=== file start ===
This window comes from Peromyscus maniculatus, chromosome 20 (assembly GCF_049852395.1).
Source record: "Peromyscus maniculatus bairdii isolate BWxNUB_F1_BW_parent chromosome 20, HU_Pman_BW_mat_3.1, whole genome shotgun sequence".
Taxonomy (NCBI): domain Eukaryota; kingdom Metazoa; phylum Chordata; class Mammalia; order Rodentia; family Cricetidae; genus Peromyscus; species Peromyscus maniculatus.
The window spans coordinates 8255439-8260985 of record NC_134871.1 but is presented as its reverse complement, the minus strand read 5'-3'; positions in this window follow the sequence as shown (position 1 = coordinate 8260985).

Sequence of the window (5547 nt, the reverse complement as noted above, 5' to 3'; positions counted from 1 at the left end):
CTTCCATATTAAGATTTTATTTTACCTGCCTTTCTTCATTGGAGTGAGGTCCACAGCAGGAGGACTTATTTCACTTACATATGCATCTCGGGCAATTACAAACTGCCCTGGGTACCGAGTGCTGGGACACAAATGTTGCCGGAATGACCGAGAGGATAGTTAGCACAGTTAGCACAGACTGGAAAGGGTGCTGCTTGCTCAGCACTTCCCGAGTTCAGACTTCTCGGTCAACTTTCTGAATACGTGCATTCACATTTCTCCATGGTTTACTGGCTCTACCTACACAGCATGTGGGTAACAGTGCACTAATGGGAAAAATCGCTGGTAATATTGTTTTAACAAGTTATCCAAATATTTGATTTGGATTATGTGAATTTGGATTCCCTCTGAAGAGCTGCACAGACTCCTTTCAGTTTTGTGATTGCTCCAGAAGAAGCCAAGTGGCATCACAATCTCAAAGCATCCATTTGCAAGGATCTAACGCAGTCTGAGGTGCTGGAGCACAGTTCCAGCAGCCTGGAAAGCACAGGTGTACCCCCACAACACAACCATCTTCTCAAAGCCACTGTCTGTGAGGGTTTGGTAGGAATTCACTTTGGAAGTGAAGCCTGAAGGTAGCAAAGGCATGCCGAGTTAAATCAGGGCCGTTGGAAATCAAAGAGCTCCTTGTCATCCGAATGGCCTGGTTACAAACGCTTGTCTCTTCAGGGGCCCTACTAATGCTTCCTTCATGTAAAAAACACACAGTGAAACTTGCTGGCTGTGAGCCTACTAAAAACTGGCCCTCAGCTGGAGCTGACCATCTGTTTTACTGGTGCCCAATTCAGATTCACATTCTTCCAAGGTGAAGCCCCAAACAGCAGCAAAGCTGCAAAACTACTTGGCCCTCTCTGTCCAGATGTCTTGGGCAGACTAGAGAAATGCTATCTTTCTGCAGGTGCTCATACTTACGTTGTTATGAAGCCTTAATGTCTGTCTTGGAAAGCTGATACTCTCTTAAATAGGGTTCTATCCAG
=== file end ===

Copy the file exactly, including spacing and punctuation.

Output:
This window comes from Peromyscus maniculatus, chromosome 20 (assembly GCF_049852395.1).
Source record: "Peromyscus maniculatus bairdii isolate BWxNUB_F1_BW_parent chromosome 20, HU_Pman_BW_mat_3.1, whole genome shotgun sequence".
Taxonomy (NCBI): domain Eukaryota; kingdom Metazoa; phylum Chordata; class Mammalia; order Rodentia; family Cricetidae; genus Peromyscus; species Peromyscus maniculatus.
The window spans coordinates 8255439-8260985 of record NC_134871.1 but is presented as its reverse complement, the minus strand read 5'-3'; positions in this window follow the sequence as shown (position 1 = coordinate 8260985).

Sequence of the window (5547 nt, the reverse complement as noted above, 5' to 3'; positions counted from 1 at the left end):
CTTCCATATTAAGATTTTATTTTACCTGCCTTTCTTCATTGGAGTGAGGTCCACAGCAGGAGGACTTATTTCACTTACATATGCATCTCGGGCAATTACAAACTGCCCTGGGTACCGAGTGCTGGGACACAAATGTTGCCGGAATGACCGAGAGGATAGTTAGCACAGTTAGCACAGACTGGAAAGGGTGCTGCTTGCTCAGCACTTCCCGAGTTCAGACTTCTCGGTCAACTTTCTGAATACGTGCATTCACATTTCTCCATGGTTTACTGGCTCTACCTACACAGCATGTGGGTAACAGTGCACTAATGGGAAAAATCGCTGGTAATATTGTTTTAACAAGTTATCCAAATATTTGATTTGGATTATGTGAATTTGGATTCCCTCTGAAGAGCTGCACAGACTCCTTTCAGTTTTGTGATTGCTCCAGAAGAAGCCAAGTGGCATCACAATCTCAAAGCATCCATTTGCAAGGATCTAACGCAGTCTGAGGTGCTGGAGCACAGTTCCAGCAGCCTGGAAAGCACAGGTGTACCCCCACAACACAACCATCTTCTCAAAGCCACTGTCTGTGAGGGTTTGGTAGGAATTCACTTTGGAAGTGAAGCCTGAAGGTAGCAAAGGCATGCCGAGTTAAATCAGGGCCGTTGGAAATCAAAGAGCTCCTTGTCATCCGAATGGCCTGGTTACAAACGCTTGTCTCTTCAGGGGCCCTACTAATGCTTCCTTCATGTAAAAAACACACAGTGAAACTTGCTGGCTGTGAGCCTACTAAAAACTGGCCCTCAGCTGGAGCTGACCATCTGTTTTACTGGTGCCCAATTCAGATTCACATTCTTCCAAGGTGAAGCCCCAAACAGCAGCAAAGCTGCAAAACTACTTGGCCCTCTCTGTCCAGATGTCTTGGGCAGACTAGAGAAATGCTATCTTTCTGCAGGTGCTCATACTTACGTTGTTATGAAGCCTTAATGTCTGTCTTGGAAAGCTGATACTCTCTTAAATAGGGTTCTATCCAG